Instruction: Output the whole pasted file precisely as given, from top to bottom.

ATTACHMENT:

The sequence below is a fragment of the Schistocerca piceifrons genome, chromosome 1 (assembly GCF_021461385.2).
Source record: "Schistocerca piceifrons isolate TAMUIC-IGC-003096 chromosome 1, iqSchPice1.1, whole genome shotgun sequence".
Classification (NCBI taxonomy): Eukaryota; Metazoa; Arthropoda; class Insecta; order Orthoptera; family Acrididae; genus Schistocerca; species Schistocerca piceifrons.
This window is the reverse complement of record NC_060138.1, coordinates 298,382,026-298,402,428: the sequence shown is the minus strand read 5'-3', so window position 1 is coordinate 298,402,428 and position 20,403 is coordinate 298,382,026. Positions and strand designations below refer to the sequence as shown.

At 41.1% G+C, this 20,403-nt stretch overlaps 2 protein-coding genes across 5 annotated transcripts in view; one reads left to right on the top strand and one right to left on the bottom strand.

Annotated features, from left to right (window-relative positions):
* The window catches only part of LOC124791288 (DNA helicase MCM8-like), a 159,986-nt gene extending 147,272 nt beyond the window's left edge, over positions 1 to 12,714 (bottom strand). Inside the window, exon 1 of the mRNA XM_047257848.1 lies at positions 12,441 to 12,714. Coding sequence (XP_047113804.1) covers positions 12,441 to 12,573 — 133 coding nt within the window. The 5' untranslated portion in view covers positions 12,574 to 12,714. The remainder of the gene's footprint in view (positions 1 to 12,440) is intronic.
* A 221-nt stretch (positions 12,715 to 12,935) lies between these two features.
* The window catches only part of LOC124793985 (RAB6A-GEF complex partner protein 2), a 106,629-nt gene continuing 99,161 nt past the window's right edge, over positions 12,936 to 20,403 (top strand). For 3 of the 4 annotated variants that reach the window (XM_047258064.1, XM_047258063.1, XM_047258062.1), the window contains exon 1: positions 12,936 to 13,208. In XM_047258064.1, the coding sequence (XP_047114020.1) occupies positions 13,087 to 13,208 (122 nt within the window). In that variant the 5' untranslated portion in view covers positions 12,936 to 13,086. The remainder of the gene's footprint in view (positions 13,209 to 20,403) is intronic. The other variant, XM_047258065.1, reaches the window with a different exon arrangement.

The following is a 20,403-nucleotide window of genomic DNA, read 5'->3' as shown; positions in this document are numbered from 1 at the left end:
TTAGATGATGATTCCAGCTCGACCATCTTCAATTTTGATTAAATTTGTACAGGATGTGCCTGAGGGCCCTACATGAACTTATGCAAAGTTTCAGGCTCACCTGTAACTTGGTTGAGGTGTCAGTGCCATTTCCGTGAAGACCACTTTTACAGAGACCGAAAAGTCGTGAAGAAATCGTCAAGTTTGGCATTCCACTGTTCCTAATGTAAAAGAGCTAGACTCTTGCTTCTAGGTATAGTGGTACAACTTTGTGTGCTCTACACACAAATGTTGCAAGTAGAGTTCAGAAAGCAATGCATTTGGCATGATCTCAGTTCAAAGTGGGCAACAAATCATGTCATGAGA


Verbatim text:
The sequence below is a fragment of the Schistocerca piceifrons genome, chromosome 1 (assembly GCF_021461385.2).
Source record: "Schistocerca piceifrons isolate TAMUIC-IGC-003096 chromosome 1, iqSchPice1.1, whole genome shotgun sequence".
Classification (NCBI taxonomy): Eukaryota; Metazoa; Arthropoda; class Insecta; order Orthoptera; family Acrididae; genus Schistocerca; species Schistocerca piceifrons.
This window is the reverse complement of record NC_060138.1, coordinates 298,382,026-298,402,428: the sequence shown is the minus strand read 5'-3', so window position 1 is coordinate 298,402,428 and position 20,403 is coordinate 298,382,026. Positions and strand designations below refer to the sequence as shown.

At 41.1% G+C, this 20,403-nt stretch overlaps 2 protein-coding genes across 5 annotated transcripts in view; one reads left to right on the top strand and one right to left on the bottom strand.

Annotated features, from left to right (window-relative positions):
* The window catches only part of LOC124791288 (DNA helicase MCM8-like), a 159,986-nt gene extending 147,272 nt beyond the window's left edge, over positions 1 to 12,714 (bottom strand). Inside the window, exon 1 of the mRNA XM_047257848.1 lies at positions 12,441 to 12,714. Coding sequence (XP_047113804.1) covers positions 12,441 to 12,573 — 133 coding nt within the window. The 5' untranslated portion in view covers positions 12,574 to 12,714. The remainder of the gene's footprint in view (positions 1 to 12,440) is intronic.
* A 221-nt stretch (positions 12,715 to 12,935) lies between these two features.
* The window catches only part of LOC124793985 (RAB6A-GEF complex partner protein 2), a 106,629-nt gene continuing 99,161 nt past the window's right edge, over positions 12,936 to 20,403 (top strand). For 3 of the 4 annotated variants that reach the window (XM_047258064.1, XM_047258063.1, XM_047258062.1), the window contains exon 1: positions 12,936 to 13,208. In XM_047258064.1, the coding sequence (XP_047114020.1) occupies positions 13,087 to 13,208 (122 nt within the window). In that variant the 5' untranslated portion in view covers positions 12,936 to 13,086. The remainder of the gene's footprint in view (positions 13,209 to 20,403) is intronic. The other variant, XM_047258065.1, reaches the window with a different exon arrangement.

The following is a 20,403-nucleotide window of genomic DNA, read 5'->3' as shown; positions in this document are numbered from 1 at the left end:
TTAGATGATGATTCCAGCTCGACCATCTTCAATTTTGATTAAATTTGTACAGGATGTGCCTGAGGGCCCTACATGAACTTATGCAAAGTTTCAGGCTCACCTGTAACTTGGTTGAGGTGTCAGTGCCATTTCCGTGAAGACCACTTTTACAGAGACCGAAAAGTCGTGAAGAAATCGTCAAGTTTGGCATTCCACTGTTCCTAATGTAAAAGAGCTAGACTCTTGCTTCTAGGTATAGTGGTACAACTTTGTGTGCTCTACACACAAATGTTGCAAGTAGAGTTCAGAAAGCAATGCATTTGGCATGATCTCAGTTCAAAGTGGGCAACAAATCATGTCATGAGA